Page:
Armando Salguero

Armando Salguero: Must win for Miami Dolphins? History says yes

<cutline_leadin>Ryan Tannehill’s take: </cutline_leadin>There’s definitely an urgency. Do I think we thought to go out and not play with urgency before? No, but I think there’s definitely an intensity now that it’s being brought to the practice field.
<cutline_leadin>Ryan Tannehill’s take: </cutline_leadin>There’s definitely an urgency. Do I think we thought to go out and not play with urgency before? No, but I think there’s definitely an intensity now that it’s being brought to the practice field. MIAMI HERALD STAFF

There are a lot of quotes pouring from the Dolphins’ locker room onto your newspaper page or computer screen about how it’s still early, and anything is still possible, and there’s still time to save this season because October is no time for panic.

Players truly believe it because it is, after all, true.

The road that is the 2014 NFL season has not yet come close to a dead end for this team.

But this game offers a fork in that road. This game will likely set the direction for the remainder of the season. This game, early in the season though it might be, will be a tone-setter for what remains.

Several Dolphins players are privately admitting this while quarterback Ryan Tannehill is giving voice to the moment’s significance.

“There’s a lot of football in front of us, but you can’t wait until the end of the season,” Tannehill said. “If you are out of it by the time [issues get corrected], you get to the end of the season, and you are nowhere. We understand that.

“We understand we are playing some good football teams coming up, and we have to play good football for 60 minutes to win games.”

The Dolphins have to start playing good football and do it immediately because the schedule is no longer their friend.

The team badly needs to beat the Chicago Bears because this is the first of five road games in seven weeks that will test Miami’s mettle. And as the Bears are winless at home, now is a good time to take advantage of the opportunity.

The team also badly needs to win Sunday because while a 3-3 record suggests anything is still possible the rest of the season, a 2-4 record coming out of the game paints a gloomy picture.

A devastating picture, really.

If the Dolphins lose to the Bears, the narrative that has been lurking in the shadows will come into full light of day: Fans and media, seeing no hope for the rest of this season, will start talking about next season.

That conversation will be about the next coach or the next draft and definitely not about the next game because that game will seem meaningless.

And who will argue the point? People will be talking about next season because the math will suggest this year is over.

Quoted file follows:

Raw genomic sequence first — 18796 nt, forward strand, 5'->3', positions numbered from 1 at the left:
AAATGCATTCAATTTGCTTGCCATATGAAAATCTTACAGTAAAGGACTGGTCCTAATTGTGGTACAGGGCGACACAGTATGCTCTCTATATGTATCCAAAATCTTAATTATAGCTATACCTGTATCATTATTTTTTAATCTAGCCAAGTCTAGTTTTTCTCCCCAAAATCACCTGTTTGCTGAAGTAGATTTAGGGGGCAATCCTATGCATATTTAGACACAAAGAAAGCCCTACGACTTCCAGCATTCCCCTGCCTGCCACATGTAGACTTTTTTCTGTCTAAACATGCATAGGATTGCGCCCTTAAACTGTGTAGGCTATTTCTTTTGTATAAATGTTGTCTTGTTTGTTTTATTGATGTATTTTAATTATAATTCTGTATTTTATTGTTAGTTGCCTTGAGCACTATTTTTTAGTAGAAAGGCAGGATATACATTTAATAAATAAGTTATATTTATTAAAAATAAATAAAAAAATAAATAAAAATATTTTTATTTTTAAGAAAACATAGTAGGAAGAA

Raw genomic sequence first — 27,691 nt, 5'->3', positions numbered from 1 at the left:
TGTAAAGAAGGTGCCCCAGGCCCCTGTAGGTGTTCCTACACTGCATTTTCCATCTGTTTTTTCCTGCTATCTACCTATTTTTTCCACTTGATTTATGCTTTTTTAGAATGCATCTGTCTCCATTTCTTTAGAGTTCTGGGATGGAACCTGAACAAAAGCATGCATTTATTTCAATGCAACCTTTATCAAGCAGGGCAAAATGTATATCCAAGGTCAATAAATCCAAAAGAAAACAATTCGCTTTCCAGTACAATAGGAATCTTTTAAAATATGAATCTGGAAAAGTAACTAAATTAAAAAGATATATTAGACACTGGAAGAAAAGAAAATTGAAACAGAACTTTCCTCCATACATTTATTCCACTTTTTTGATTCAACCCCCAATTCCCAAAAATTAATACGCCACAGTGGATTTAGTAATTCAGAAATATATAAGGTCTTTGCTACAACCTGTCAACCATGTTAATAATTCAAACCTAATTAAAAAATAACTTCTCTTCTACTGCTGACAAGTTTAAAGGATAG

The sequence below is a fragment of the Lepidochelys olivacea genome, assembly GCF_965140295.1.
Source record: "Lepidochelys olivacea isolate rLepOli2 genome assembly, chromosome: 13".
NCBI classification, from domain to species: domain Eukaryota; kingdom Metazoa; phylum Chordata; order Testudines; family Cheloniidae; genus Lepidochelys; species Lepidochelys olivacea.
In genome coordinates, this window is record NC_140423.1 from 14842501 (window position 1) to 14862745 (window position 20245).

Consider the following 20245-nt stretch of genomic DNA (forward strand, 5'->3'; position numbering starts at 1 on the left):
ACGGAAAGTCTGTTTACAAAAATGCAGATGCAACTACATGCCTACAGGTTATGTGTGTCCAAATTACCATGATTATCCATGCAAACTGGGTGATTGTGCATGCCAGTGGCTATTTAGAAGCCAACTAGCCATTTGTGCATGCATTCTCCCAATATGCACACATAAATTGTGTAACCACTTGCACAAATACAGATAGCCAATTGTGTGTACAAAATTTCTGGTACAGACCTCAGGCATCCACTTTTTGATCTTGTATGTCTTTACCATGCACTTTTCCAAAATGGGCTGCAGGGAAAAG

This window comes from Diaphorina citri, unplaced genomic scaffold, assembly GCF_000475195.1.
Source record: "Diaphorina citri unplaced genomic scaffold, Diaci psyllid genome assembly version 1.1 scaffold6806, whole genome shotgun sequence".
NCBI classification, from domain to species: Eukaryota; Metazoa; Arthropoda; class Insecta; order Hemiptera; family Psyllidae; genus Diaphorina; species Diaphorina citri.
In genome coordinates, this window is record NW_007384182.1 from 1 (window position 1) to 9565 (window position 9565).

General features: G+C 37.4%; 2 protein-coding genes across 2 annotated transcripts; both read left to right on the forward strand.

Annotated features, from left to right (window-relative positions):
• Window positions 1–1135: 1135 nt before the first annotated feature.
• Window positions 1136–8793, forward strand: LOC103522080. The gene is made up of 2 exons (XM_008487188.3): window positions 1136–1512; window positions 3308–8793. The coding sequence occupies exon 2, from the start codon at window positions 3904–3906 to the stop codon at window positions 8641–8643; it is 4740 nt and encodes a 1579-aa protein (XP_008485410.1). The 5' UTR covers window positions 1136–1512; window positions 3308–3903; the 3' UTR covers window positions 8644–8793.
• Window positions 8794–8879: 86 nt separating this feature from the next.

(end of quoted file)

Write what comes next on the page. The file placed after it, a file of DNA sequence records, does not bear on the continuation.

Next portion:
That math, by the way, says if the Dolphins lose, they would have to win seven of the final 10 games to merely salvage a winning season. They would have to win eight of the next 10 games to finish 10-6 — which is the record that typically guarantees a playoff berth.

You know the last time the Dolphins were able to win eight of 10 games in a season?

It was 2008 when a quarterback named Chad Pennington dropped from the sky, a desperation gamble gave birth to an unorthodox offense named Wildcat and, oh yes, the New England Patriots didn’t have Tom Brady at quarterback.

Before that fateful 2008 season, no Dolphins team had been able to win eight of 10 games since 2000.

In other words, winning eight of 10 games doesn’t happen often for the Dolphins even in good times, and a 2-4 record through six games would definitely not signal good times.

“Man, I don’t know about all that history, but I know winning games in the NFL is hard work, and a losing team doesn’t just turn things around in one week and become a playoff team unless something crazy happening,” one Dolphins player told me this week. “Anyway, we don’t do crazy from what I’ve seen.

“So yeah, I guess you can say it would be hard to turn things around at 2-4. It would be more like us to win this week and go from there — being steady, working hard, improving, you know?”

Steady improvement from the beginning of the season until the end has been a goal for head coach Joe Philbin since he arrived in South Florida in 2012. But his previous two teams didn’t necessarily show that kind of development.

The 2012 Dolphins lost six of their final nine games.

The 2013 Dolphins were 5-8 after a 3-0 start and lost their final two games.

So expecting this team to suddenly make a 180-degree turn after a bad start would seem more like dreaming than eyes-open reality.

Some Dolphins veterans recognize that.

Perhaps that’s why the week’s preparation for the Bears was reported to be good. Philbin called his team’s Tuesday practice the best of the season. Tannehill noticed Wednesday’s work was “crisp.”

“There’s definitely an urgency,” Tannehill said. “Do I think we thought to go out and not play with urgency before? No, but I think there’s definitely an intensity now that it’s being brought to the practice field.

“There’s an intensity on the practice field. Guys are hungry to make plays, hungry to get better. Just make the plays that are there and be crisp. We have the talent. We have every piece that we need to put this puzzle together. Now it’s just a matter of doing it.”

It’s also a matter of doing it now.

Or else.

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